Cities of Dalmatia- Dubrovnik, Split, Zadar & everything in between


My Croatian travels began in the city of Dubrovnik. I had picked an oceanside apartment to stay just south of the old town in a place called Plat. It was a 20 minute boat ride to the old town and I really enjoyed the quite and serenity of Plat to come back to. The boat ride to and back were pretty scenic and since riding a boat on the crystal clear warm waters of the Adriatic ocean is not something I do everyday, I had no problems with the commute to the old town where all the historic sights are.

The Adriatic ocean- crystal clear water!
The city of Dubrovnik is surrounded by fortified walls built between 12th to 17th century. You can walk along the entire cities periphery by walking on these walls.

The old town is fairly small but has a lot of character and a very lively vibe.

Narrow alleys of Dubrovnik

I was able to see all of the old town sights, check out the churches, museums and grab a yummy dinner at Nishta, a vegetarian joint and hop back on the boat to be back in my room for this view of the sunset from my balcony.

View of the sunset from my apartment balcony in Plat


The city of Split is famous for the Diocletian palace that encompasses the entire old city of today. It was very fascinating for me to see this palace built by the Roman emperor for his retirement as I was in Rome earlier this year and read about his love of gardening and his unprecedented decision to take retirement from being an emperor so he could grow cabbages in Croatia :).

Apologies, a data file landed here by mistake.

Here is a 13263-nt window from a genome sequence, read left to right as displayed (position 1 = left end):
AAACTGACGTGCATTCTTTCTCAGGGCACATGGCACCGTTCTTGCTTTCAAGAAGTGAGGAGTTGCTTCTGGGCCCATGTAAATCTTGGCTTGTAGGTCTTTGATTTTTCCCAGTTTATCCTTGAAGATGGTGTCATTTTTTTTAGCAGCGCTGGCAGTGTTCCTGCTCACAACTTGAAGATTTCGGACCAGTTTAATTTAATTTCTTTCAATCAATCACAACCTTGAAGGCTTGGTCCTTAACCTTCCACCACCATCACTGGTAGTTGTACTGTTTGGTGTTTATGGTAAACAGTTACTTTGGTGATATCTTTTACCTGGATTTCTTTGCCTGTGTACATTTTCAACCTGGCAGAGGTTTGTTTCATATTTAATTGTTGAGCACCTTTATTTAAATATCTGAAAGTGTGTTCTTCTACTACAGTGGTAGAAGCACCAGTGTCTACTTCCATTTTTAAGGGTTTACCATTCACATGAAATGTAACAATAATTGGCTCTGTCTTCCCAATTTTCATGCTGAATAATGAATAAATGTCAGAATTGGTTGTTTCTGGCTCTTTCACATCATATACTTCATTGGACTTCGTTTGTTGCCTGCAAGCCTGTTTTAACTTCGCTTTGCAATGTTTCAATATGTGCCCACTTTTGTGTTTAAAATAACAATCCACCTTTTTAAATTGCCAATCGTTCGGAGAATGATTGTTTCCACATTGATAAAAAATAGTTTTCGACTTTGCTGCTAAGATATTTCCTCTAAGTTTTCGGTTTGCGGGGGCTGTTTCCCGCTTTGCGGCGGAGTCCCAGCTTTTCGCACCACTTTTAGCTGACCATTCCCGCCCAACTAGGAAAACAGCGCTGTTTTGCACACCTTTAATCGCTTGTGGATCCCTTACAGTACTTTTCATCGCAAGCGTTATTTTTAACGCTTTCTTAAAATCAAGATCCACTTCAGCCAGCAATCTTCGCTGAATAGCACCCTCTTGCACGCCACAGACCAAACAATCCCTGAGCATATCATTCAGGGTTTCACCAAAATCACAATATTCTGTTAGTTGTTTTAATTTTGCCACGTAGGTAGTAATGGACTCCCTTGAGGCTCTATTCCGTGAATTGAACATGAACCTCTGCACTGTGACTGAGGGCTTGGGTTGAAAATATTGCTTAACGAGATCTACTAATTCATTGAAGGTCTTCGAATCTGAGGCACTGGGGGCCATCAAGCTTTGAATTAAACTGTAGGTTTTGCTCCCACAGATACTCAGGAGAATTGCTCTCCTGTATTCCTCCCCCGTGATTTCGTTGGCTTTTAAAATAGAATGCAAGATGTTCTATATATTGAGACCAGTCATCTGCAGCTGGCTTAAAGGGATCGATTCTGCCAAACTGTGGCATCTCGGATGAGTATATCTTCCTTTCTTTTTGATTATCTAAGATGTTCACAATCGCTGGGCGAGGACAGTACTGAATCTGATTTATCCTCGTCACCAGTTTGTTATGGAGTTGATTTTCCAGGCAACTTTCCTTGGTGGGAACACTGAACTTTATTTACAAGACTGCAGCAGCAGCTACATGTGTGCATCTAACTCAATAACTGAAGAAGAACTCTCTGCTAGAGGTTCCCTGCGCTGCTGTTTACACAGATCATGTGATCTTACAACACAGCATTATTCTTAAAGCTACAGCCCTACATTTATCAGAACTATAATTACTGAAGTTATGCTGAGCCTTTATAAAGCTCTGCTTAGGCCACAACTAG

Today the palace is filled with souvenir shops and restaurants.

Split also has a great number of beach side resorts. This is a great port to start your island adventures from. Boats to islands of Brac, Hvar and Korcula run daily during the tourist season.


If there is one thing that will be etched in my memory forever about Croatia, it will be the feeling of watching the sunset in Zadar while listening to the Sea Organs. The sea organs were created by the architect Nicola Basic in order to reinvent the city’s sea front.  The harmonics produced by the waves crashing against the sea organs makes for the perfect background for the lovely sunsets that play out here in Zadar. (I was told Brad Pitt was here the week before I landed to check out the sea organs. Ughhh. Timing!!)

A day sailing around the Koronati islands is also a great way to spend time here. This national park is a cluster of 300+ islands which were inhabited by the Romans in and around 1st century AD. The islands are what remains of a mountain range from thousands of years ago. Currently uninhabited, they are preserved as a national park.

Remains of the walls constructed by Romans to demarkate personal property

The sea facing side of the islands are now converted to cliffs by strong winds and ocean
Some of the bigger islands adjacent to the park are inhabited and only accessible by boats.

The old town of Zadar has some interesting churches and a Roman forum still preserved from the 1st century AD.

Church of St Donatus built on top of the Roman forum.

Cathedral of St Anastasia

The sun salutation of Zadar

During my time in the coastal part of Croatia, I thoroughly enjoyed visiting obscure towns that were famous for very peculiar things- like the town of Primosten that is famous for its red wine called Babic.

And the sleepy town of Trogir with its very homely villa where I stayed and had the most delicious figs for breakfast.

The town of Pag famous for its sheep’s milk cheese!

And best of all were places in between… With no names


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